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Scientists Developing Remote-Control Cyborg Moths

Fri, 22/08/2014 - 01:30
Zothecula writes We've been hearing a lot about the development of tiny flying sensor-equipped robots, that could be sent into areas such as disaster sites to seek out survivors or survey the damage. However, why go to the trouble of designing those robots from scratch, when there are already ready-made insects that are about the right size? That's the thinking behind research being conducted at North Carolina State University, which is aimed at converting moths into "biobots".

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Latest Wikipedia Uproar Over 'Superprotection'

Thu, 21/08/2014 - 23:25
metasonix writes: As if the problems brought up during the recent 2014 Wikimania conference weren't enough, now Wikipedia is having an outright battle between its editor and administrator communities, especially on the German-language Wikipedia. The Wikimedia Foundation, currently flush with cash from its donors, keeps trying to force flawed new software systems onto the editor community, who has repeatedly responded by disabling the software. This time, however, Foundation Deputy Director Erik Moeller had the bright idea to create a new level of page protection to prevent the new software from being disabled. "Superprotection" has resulted in an outright revolt on the German Wikipedia. There has been subsequent coverage in the German press, and people have issued demands that Moeller, one of Wikipedia's oldest insiders, be removed from his job. One English Wikipedia insider started a change.org petition demanding the removal of superprotection."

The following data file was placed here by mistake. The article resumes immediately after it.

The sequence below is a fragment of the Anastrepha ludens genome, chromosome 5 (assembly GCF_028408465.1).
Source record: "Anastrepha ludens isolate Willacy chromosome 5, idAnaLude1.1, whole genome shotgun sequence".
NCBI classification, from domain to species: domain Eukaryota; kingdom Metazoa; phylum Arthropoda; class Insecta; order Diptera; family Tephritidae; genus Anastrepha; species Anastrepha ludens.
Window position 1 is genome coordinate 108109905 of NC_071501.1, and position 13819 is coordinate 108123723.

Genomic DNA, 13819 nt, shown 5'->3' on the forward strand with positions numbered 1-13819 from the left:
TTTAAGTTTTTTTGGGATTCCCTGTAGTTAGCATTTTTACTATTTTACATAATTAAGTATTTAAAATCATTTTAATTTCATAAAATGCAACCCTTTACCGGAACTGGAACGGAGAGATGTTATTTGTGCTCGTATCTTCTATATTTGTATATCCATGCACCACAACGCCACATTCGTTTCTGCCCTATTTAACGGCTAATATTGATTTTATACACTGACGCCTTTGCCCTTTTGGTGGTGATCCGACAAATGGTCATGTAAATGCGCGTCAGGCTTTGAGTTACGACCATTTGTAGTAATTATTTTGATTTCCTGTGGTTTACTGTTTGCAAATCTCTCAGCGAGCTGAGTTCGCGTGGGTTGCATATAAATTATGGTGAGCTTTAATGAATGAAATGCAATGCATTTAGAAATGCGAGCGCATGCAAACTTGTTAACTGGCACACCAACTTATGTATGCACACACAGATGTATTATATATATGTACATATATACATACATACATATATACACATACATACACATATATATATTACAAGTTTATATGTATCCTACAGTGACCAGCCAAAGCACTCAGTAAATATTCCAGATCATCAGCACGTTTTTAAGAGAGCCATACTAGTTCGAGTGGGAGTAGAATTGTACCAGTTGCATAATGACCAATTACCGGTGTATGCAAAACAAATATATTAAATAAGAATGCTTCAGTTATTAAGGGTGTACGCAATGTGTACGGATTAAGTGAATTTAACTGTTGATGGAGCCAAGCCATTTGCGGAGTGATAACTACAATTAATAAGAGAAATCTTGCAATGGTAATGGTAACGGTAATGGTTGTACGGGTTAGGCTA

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Interviews: Andrew "bunnie" Huang Answers Your Questions

Thu, 21/08/2014 - 16:32
A while ago you had a chance to ask Andrew "bunnie" Huang about hardware, hacking and his open source hardware laptop Novena. Below you'll find his answers to those questions.

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Couchsurfing Hacked, Sends Airbnb Prank Spam

Thu, 21/08/2014 - 15:50
Slashdot regular (and Couchsurfing.org volunteer) Bennett Haselton writes with a report that an anonymous prankster hacked the Couchsurfing.org website and sent spam to about 1 million members, snarkily advertising their commercial arch-rival Airbnb as "the new Couchsurfing." (Read on below for more on the breach.) As of now, the spam's been caught, but not the spammer.

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The 2014 Hugo Awards

Thu, 21/08/2014 - 15:09
Dave Knott writes: WorldCon 2014 wrapped up in London this last weekend and this year's Hugo Award winners were announced. Notable award winners include: Best Novel: Ancillary Justice by Ann Leckie Best Novelette: "The Lady Astronaut of Mars" by Mary Robinette Kowal Best Novella: "Equoid" by Charles Stross Best Short Story: "The Water That Falls on You from Nowhere" by John Chu Best Graphic Story: "Time" by Randall Munroe Best Dramatic Presentation (Long Form): Gravity written by Alfonso Cuarón & Jonás Cuarón, directed by Alfonso Cuarón Best Dramatic Presentation (Short Form): Game of Thrones: "The Rains of Castamere" written by David Benioff & D.B. Weiss, directed by David Nutter The results of this year's awards were awaited with some some trepidation in the SF community, due to well-documented attempts by some controversial authors to game the voting system. These tactics appear to have been largely unsuccessful, as this is the fourth major award for the Leckie novel, which had already won the 2013 BSFA, 2013 Nebula and 2014 Clarke awards.